How to Replace Wheel Hub & Bearing 07-14 Toyota FJ Cruiser


Hey, friends, it’s Len here at 1A Auto. Today, I’m working on a 2007 Toyota FJ Cruiser. I’m going to show you how to replace the left
front wheel bearing. It’s going to be a very easy job and I want
to be the guy that shows you how to do it. If you need this or any other part, you can
always check us out at 1AAuto.com. Thanks. Okay, so what we’re going to do first is we’re
going to take off these six lug nuts, 21 millimeter. You can use a ratchet and a socket if you
want or your air gun. There we are. Get the wheel broken free. Drop this down, wheel out of the way. Okay, so now we’re just going to try to push
back the caliper a little bit. I’m just going to go like this. Just try to push back these pistons best I
can. This is just to release the pads from the
rotor. Cool. Okay. The rotor
can move around freely. If we need to, we can push them back a little
further in a minute. Now we’re going to remove the caliper. One of the first things we need to do is take
off this clip right here. Generally, cutters work pretty good for this
to grab onto it. I’m going to grab some in a second here. There we are. Now this line can move around. It’s very important so when you take your
caliper off, it can move around a little bit. I’m going to use a 12 millimeter up here on
this bolt, that’s going to remove this bracket so it can move around. Get the socket off of there. There we are. Okay. The bracket can move around freely. I’m going to take these off right here. If it’s easier and you wanted to, you could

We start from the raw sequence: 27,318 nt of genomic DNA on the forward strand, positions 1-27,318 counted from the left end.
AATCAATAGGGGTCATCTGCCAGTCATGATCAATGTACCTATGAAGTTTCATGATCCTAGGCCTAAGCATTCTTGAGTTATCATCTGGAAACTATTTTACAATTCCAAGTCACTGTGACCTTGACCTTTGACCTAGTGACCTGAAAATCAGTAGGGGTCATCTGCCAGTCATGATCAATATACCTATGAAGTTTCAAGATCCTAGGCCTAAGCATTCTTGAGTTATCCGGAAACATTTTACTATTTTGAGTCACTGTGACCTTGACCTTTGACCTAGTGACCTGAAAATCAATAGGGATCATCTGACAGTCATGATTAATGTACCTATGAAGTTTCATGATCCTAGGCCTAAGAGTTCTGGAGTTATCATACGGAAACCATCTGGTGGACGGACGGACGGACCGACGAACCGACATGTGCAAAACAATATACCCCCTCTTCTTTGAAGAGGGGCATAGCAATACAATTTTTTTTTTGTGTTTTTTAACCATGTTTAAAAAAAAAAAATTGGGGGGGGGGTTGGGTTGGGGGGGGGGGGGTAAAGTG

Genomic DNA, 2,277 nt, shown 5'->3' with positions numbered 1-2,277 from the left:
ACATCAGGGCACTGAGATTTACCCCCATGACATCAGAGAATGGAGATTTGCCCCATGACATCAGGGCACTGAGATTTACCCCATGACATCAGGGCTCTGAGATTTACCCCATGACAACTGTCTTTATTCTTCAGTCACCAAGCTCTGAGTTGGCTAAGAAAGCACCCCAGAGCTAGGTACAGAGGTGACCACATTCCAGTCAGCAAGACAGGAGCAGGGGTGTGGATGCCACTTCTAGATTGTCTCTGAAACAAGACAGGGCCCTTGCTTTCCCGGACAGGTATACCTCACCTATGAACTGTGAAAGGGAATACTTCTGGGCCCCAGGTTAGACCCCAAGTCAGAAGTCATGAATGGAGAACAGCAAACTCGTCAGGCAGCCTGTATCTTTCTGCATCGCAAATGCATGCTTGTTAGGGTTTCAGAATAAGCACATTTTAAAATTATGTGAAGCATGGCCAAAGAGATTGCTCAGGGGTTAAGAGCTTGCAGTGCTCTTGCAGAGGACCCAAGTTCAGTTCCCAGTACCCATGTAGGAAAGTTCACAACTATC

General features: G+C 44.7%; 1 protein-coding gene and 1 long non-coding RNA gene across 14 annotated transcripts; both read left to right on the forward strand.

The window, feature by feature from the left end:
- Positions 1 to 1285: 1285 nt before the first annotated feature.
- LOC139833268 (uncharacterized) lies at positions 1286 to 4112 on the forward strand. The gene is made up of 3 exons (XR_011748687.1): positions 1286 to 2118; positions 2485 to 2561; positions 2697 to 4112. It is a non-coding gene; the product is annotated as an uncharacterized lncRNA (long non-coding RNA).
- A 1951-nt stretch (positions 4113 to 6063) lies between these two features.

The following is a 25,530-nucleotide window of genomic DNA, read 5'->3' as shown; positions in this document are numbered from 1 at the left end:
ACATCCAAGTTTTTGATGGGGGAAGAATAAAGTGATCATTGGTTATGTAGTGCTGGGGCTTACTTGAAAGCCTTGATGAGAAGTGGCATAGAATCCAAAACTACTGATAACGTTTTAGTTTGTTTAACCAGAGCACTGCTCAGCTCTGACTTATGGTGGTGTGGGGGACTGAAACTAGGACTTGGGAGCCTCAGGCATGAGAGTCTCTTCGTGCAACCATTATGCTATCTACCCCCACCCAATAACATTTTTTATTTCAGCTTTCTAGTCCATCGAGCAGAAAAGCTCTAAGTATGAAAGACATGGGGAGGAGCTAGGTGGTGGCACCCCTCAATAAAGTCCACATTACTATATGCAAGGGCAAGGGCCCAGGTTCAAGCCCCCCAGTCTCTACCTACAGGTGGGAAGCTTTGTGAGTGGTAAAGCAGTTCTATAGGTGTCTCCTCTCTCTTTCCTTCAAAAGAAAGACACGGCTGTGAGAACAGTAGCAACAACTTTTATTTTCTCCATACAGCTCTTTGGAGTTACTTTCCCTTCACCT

take off the outer tie rod end. I’m probably going to do that. That way there I can turn this and I can get
to those bolts easier. Let’s grab some cutters. There we are. Just wiggle this around. If you have a new cotter pin, you don’t have
to worry about saving this one, but if you don’t, you’re going to have to try to save
it. We do have new ones, so I’m not super worried
about it. This one doesn’t look like it’s coming out,
so I’m just going to cut that off of there. Tie rod and nut is a 19 millimeter. There we are. Took that off of there. 19 millimeter. I’m just going to give the knuckle a couple
bonks. I want to be careful not to damage the threads
on the tie rod or hit the boot. Super important, you don’t break your boot
open. If you do, you’ll have to replace the outer
tire rod end. All right. Around this way. There we are. Now, when we go to install this, we’re going
to have to make sure that we get that cotter pin out of there. Okay. Because we want to put a new one in there. We’ll set this aside. Now we can pivot this and we can do what we
need to do. We’re going to use a 17 millimeter to remove
the two bolts for the caliper to the knuckle. Same thing to the other one. At this point, the caliper may come down. You want to make sure you hold onto it so
it doesn’t fall down and hang too far. Bolt number two, it’s the same as the first. We’ll set it aside with the other one. Now, I want to hang the caliper, not by its
flex hose, obviously, So, just grab whenever you’ve got, a coat hanger or something that
everybody would have. There you really. We can remove our front rotor. Okay, so now we’re going to take off this
cover right here, it’s just the tin cover, so you don’t want to completely destroy it. Along the hub and the cap itself, there’s